Archives for posts with tag: stratten

Scott Stratten, and latterly with his wife Alison, have written five other books on the intersection of customer service, social media, and marketing. I have reviewed most of them, which you can find here, routinely listen to their podcast, The Unpodcast, and I have a framed and signed “Don’t try to win over the haters. You are not the Jackass Whisperer” poster in my office. I am an unashamed fan boy.

Their books have swung from deep dives into marketing theory, to jokey and fairly superficial explorations of the absurdities that the marketing, and wider business world, is full of  – always with humor sprinkled throughout.  Although by no means an expert, I am certainly familiar with their work and their thinking on a variety of subjects.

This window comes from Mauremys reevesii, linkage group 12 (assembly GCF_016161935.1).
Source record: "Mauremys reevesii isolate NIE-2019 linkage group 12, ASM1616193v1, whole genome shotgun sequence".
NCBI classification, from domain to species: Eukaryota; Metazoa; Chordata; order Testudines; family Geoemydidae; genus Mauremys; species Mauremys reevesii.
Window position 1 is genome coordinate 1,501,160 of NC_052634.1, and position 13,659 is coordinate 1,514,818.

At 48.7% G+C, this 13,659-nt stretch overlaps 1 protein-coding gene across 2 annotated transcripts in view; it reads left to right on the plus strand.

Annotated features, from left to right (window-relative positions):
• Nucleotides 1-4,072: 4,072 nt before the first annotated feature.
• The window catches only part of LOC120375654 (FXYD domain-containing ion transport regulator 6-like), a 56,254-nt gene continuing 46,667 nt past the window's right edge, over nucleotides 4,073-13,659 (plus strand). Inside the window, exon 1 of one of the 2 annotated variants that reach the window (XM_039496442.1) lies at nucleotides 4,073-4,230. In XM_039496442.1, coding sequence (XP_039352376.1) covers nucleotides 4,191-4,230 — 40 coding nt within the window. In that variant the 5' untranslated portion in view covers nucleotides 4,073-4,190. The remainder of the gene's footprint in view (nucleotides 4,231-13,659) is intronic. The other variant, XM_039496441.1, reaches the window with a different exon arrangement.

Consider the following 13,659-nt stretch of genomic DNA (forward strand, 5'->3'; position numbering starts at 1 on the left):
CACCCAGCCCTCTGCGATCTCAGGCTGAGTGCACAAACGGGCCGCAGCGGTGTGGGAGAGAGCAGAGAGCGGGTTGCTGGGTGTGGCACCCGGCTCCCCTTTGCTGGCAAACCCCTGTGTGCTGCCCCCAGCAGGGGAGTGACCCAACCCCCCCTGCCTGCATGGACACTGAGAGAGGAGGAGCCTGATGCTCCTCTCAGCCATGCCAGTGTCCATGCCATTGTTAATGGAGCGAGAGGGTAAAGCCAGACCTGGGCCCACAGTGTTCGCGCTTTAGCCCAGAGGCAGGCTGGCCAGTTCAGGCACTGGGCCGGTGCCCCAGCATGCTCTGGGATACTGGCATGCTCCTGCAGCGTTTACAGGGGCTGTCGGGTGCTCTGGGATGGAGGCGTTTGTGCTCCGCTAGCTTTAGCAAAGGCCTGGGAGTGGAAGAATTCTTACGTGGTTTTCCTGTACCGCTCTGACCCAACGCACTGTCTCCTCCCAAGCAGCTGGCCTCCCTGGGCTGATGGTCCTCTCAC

Their latest book, would seem to an addition to their collection of books with a “gimmick.” A 125 question and answer book to see whether when presented with an example of “jackassery” one responds with a “Jackass Reaction” or a “Whisperer Reaction.”

But…

That is not what if going on here at all.

By coming at the subject from an indirect angle, the Stratten’s have laid bare our worst instinctual reactions to other people’s worst behavior. It shows that, in many instances we are just as much the problem rather than the innocent victim that we too often paint ourselves as. The implicit message is that the only way to deal with bad behavior is not to react to it out of outrage, but out of understanding and an attempt to solve the real underlying issue. To be the better person.